Appetizers & LeftoversJames Hand's days as the best-kept secret in Central Texas may finally be coming to an end. Hand's honky-tonk talents were "discovered" by Rounder Records at SXSW 2004, and the Massachusetts-based roots label will release his new album, The Truth Will Set You Free, Feb. 28. Produced by Ray Benson and Lloyd Maines, The Truth pairs re-recorded songs from Hand's previous four albums with four brand-new efforts. Catch a preview Friday at the Broken Spoke.
When she wasn't wailing her soul out onstage or otherwise embodying the Sixties, Janis Joplin liked to draw pencil sketches and paint Christ portraits. The Port Arthur-born icon's artwork is now on display (and for sale) at local gallery Art on 5th, 1501 W. Fifth, through Jan. 31. Joplin's sister Laura will be on hand for a Curator Tour and Q&A 7pm tonight (Thursday) and 2pm Saturday; 5% of sales go toward Zach Scott Theatre.
Former Room 710 owner Woody Wiedeman's new venture, the restaraunt/bar Woody's South, is now up and running at 321 W. Ben White Blvd. #300, between South Congress and South First. The decor is more suburban bistro than downtown rock joint, but several hints of Wiedeman's previous establishment survive: The bar serves Fireman's No. 4 ale, the Bearded Lady-printed menus are in the familiar Día de los Muertos motif, and the corner stage hosted the Bearded Clamdiggers at Sunday brunch last week. TCB recommends the meatloaf; the brown gravy is superb.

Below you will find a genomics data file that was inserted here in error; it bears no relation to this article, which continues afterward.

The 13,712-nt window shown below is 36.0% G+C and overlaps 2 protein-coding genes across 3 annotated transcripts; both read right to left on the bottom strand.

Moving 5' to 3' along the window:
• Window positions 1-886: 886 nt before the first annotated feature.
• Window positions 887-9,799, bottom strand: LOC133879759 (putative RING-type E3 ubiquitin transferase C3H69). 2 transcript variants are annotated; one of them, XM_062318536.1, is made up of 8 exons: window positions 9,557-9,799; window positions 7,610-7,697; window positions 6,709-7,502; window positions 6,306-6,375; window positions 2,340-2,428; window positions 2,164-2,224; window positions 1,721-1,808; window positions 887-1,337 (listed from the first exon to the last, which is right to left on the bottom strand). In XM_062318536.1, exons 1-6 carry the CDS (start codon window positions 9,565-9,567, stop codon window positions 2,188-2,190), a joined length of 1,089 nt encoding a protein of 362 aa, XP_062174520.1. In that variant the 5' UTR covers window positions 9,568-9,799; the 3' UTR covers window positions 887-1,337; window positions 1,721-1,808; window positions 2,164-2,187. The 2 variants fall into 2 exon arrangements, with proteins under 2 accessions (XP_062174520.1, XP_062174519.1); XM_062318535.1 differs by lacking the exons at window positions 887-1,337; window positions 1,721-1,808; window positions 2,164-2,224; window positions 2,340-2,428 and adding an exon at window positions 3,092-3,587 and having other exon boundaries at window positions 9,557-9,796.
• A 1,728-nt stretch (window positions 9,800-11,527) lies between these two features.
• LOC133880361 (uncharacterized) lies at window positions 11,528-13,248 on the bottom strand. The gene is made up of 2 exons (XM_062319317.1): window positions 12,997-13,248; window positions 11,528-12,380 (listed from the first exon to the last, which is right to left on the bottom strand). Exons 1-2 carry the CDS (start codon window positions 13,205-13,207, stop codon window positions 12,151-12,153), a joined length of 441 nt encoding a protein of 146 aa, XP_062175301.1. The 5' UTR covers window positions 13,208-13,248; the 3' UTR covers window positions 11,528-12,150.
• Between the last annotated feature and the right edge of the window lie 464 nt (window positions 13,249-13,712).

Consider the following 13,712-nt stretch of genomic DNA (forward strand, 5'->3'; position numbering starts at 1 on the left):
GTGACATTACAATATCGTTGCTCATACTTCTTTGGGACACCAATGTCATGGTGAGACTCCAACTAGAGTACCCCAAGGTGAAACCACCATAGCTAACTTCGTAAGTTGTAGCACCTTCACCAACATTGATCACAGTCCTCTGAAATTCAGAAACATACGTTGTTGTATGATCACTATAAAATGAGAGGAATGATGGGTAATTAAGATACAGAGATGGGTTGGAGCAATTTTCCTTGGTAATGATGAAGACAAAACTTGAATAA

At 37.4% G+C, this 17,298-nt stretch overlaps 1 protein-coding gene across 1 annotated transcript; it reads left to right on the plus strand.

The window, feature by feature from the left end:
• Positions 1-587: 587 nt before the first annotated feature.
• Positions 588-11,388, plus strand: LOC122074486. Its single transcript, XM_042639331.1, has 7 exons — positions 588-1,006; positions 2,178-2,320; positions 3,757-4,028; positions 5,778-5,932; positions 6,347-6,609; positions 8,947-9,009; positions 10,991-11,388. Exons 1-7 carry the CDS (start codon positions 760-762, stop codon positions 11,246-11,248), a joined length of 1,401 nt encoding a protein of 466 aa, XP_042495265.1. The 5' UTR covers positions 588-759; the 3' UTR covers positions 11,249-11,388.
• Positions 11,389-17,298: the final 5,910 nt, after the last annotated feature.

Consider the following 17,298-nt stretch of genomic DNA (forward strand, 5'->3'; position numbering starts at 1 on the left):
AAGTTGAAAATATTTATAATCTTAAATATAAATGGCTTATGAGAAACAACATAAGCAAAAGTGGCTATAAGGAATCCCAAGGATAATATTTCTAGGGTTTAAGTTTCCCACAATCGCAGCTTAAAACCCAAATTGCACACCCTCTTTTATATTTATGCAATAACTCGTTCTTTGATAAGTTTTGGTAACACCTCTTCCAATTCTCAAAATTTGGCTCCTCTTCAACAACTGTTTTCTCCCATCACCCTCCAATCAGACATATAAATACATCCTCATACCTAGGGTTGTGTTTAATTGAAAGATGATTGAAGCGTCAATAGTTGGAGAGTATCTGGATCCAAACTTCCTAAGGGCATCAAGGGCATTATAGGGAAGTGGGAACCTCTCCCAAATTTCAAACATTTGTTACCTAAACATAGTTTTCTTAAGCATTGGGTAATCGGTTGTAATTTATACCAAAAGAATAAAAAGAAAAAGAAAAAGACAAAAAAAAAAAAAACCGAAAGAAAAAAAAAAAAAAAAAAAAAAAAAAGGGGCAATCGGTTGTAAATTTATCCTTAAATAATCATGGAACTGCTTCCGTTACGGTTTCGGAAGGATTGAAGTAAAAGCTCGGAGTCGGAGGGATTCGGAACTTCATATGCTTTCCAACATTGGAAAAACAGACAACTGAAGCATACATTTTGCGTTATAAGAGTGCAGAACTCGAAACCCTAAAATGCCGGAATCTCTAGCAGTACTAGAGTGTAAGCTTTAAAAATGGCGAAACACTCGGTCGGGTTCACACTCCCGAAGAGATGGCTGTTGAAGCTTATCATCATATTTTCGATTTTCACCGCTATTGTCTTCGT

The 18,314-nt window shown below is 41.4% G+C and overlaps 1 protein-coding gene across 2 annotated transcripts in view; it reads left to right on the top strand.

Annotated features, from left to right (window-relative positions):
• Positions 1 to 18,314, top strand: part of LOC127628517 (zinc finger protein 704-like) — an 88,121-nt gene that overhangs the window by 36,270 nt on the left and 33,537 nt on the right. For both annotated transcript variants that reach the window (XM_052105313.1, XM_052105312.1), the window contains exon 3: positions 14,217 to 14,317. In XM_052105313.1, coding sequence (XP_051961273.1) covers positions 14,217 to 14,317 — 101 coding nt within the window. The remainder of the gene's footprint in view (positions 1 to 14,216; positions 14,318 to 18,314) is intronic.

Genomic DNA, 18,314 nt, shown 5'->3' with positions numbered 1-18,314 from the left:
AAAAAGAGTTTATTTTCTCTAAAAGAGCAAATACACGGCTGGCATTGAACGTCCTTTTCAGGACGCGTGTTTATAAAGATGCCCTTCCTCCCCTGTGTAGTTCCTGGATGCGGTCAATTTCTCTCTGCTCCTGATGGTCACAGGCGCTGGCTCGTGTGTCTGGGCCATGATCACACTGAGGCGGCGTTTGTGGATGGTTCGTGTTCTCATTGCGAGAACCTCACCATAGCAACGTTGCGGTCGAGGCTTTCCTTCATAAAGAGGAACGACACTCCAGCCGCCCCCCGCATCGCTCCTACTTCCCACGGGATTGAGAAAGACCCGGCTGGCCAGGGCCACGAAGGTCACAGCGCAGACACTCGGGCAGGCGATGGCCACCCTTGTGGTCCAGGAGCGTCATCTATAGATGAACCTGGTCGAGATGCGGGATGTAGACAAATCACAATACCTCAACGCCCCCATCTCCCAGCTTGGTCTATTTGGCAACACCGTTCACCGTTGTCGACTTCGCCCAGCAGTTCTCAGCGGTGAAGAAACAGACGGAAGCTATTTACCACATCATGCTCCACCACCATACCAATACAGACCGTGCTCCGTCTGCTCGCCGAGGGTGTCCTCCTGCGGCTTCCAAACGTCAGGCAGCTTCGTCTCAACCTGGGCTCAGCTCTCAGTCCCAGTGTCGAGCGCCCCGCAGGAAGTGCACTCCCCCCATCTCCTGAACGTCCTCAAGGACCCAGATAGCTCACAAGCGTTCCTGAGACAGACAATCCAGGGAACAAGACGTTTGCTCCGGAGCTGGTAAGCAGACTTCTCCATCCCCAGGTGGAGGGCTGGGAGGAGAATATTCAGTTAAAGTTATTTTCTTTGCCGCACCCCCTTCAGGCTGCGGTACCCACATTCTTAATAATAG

Fittingly, Austin is all over the soundtrack to A&E's Rollergirls, a reality series on the lives and times of our banked-track babes the Lonestar Rollergirls. Locals appearing on the album, released last week on Koch Records, are the Addictions, Alvin Crow, Dale Watson. Honky, Ignitor, Kacy Crowley, and Pong. The series airs 9pm Mondays and repeats throughout the week. Across town, TCB was honored to attend the Texas Rollergirls' Whammy Awards at Momo's last Sunday, so congratulations to MVP Bloody Mary, Jammer of the Year Cat Tastrophe, and all the rest. You rollergirls (both leagues) sure clean up real good.